On the Front Lines of Caring: Nursing in a pediatric intensive care unit -

On the Front Lines of Caring: Nursing in a pediatric intensive care unit

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Recently I caught up with Sarah Wilson, a sociology instructor for Portage Learning and nurse extraordinaire! She shared with me a little about her experience as a nurse and what advice she has for future nurses and current sociology students:

What do you enjoy most about teaching Sociology with Portage Learning?

“I enjoy teaching Sociology with Portage for two reasons: the students and the creativity behind the course! Sociology is one small step for people on a much longer road.  It is my hope that throughout the course, each person will learn more about oneself and how the world works. This course offers creative videos and readings that invoke critical thinking skills. As a nurse, I can whole heartedly note that critical thinking skills are what separate good nurses from great nurses.”

You have a background as a nurse, what do you enjoy most about nursing?

“Currently, I am a nurse on a pediatric cardiac intensive care unit.  This unit has very high acuity patients and has challenged me to the very essence of who I am.  As a nurse on this unit, I am able to care for both patients and families during an incredibly difficult and vulnerable time in their life. It is an honor to be with patients and families during both joy of recovery and sorrow and loss. People deserve to be treated with dignity, respect and compassion.  Nursing allows me to care for patients in this manner.”

If you could impart one piece of advice to future nurses out there, what would it be?

“If I could teach novice nurses one thing, it would be to speak up! Patient advocacy is a primary responsibility for nurses. This is where critical thinking comes into play.  Nurses must practice in excellence, which means knowing your patient holistically.  It involves doing what is right for every patient, every time. Nurses need to be confident and comfortable being the voice of their patient, challenging people if things do not seem right and coordinating interdisciplinary teamwork to provide safe high quality healthcare to every patient, every time.”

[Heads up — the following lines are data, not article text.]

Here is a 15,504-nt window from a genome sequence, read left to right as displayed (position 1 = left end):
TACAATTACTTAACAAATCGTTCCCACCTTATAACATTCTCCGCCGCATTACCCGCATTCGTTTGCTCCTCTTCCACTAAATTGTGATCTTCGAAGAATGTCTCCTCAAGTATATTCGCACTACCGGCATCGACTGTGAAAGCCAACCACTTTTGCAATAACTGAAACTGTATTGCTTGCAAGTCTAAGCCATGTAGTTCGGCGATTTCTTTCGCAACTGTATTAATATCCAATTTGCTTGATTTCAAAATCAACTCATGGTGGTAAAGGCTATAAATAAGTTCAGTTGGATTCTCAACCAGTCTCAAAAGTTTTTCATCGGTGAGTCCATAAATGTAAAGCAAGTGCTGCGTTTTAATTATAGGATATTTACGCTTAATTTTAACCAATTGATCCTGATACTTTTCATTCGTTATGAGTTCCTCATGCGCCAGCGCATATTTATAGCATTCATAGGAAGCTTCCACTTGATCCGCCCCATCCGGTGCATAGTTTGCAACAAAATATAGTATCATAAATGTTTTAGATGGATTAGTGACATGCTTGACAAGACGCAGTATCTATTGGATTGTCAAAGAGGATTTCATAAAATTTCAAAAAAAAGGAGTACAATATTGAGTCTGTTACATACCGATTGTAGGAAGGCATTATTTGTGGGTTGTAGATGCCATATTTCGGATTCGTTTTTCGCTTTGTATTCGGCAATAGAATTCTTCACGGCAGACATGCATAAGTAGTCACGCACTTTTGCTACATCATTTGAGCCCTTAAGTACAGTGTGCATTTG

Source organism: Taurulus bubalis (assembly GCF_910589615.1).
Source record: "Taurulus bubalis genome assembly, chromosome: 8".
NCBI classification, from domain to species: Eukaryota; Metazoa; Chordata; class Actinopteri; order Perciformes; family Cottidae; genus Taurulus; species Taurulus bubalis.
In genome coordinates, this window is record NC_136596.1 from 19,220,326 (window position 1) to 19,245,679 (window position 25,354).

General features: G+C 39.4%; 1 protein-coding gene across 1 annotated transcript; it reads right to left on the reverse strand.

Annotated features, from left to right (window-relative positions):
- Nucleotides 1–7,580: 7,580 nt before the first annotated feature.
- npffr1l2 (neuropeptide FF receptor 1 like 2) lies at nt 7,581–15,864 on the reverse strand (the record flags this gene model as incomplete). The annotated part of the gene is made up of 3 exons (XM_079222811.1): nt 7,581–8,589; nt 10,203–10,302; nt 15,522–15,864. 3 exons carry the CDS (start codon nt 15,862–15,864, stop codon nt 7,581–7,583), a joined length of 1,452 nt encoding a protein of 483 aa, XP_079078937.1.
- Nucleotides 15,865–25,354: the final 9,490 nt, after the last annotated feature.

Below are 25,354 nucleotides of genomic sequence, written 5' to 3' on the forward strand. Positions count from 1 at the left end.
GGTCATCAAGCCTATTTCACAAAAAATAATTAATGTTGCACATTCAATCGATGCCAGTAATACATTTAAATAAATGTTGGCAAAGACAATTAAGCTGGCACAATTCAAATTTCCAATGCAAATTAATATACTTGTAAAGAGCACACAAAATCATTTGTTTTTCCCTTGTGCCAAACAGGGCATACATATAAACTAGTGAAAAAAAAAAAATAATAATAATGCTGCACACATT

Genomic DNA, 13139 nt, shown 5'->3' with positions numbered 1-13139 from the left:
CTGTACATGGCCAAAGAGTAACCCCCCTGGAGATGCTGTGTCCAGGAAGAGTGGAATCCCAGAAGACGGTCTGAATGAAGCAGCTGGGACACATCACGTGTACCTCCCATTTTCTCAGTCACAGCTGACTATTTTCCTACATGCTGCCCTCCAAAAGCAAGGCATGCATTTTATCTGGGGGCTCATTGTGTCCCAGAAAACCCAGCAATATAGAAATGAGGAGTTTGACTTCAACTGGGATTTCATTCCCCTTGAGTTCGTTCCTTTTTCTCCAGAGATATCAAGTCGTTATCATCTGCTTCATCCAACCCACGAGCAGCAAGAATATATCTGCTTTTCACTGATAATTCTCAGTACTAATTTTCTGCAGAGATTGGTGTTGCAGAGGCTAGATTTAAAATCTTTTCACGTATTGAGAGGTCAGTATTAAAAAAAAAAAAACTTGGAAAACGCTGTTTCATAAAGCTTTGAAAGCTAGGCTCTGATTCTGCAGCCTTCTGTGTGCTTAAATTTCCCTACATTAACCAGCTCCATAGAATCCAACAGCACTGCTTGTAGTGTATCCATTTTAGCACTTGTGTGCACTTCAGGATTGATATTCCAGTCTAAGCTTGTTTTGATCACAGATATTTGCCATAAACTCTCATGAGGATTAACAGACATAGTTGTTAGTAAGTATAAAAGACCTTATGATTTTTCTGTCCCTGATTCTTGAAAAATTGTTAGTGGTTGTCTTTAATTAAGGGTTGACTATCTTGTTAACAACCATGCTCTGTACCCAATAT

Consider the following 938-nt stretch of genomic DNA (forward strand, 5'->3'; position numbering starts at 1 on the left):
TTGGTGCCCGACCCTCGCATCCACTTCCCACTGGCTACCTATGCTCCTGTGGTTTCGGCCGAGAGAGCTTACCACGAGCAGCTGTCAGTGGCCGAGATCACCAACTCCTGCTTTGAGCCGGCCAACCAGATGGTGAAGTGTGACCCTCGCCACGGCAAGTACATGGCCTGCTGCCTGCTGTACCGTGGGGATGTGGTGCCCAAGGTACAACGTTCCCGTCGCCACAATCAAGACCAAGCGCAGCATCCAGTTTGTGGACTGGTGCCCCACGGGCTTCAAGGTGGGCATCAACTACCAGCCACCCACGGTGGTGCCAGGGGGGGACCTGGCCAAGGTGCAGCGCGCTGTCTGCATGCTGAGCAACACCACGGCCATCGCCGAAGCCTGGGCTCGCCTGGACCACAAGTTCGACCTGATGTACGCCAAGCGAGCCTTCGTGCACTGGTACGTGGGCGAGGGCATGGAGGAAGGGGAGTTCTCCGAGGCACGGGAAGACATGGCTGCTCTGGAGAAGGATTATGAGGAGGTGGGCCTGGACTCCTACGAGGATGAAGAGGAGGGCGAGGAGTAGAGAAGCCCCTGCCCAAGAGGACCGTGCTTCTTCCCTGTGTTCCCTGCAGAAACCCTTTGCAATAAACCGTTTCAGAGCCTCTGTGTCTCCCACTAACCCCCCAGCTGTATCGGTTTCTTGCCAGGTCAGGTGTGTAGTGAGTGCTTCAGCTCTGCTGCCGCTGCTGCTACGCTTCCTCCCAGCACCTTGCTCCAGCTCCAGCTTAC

Any advice for your sociology students?

“Read your essay responses out loud before submitting them! This is a great trick my high school English teacher taught me.  If it doesn't sound good to you, it will not make sense to me. I am looking for thoughtful responses; I want to know what you think! I do not grade based on if we share the same opinion or not. Instead, I grade based on your ability to articulate your opinion with a well-supported argument.”

When you’re not working as a nurse or teaching sociology, what do you like to do?

“I will let you in on a secret; I am a bit of a nerd. When I am not working, I spend a lot of time reading about pediatric cardiology and research.  But more than reading, I love spending time with my family.  We spend a good amount of time in western New York on Lake Erie biking, kayaking and playing cards.”


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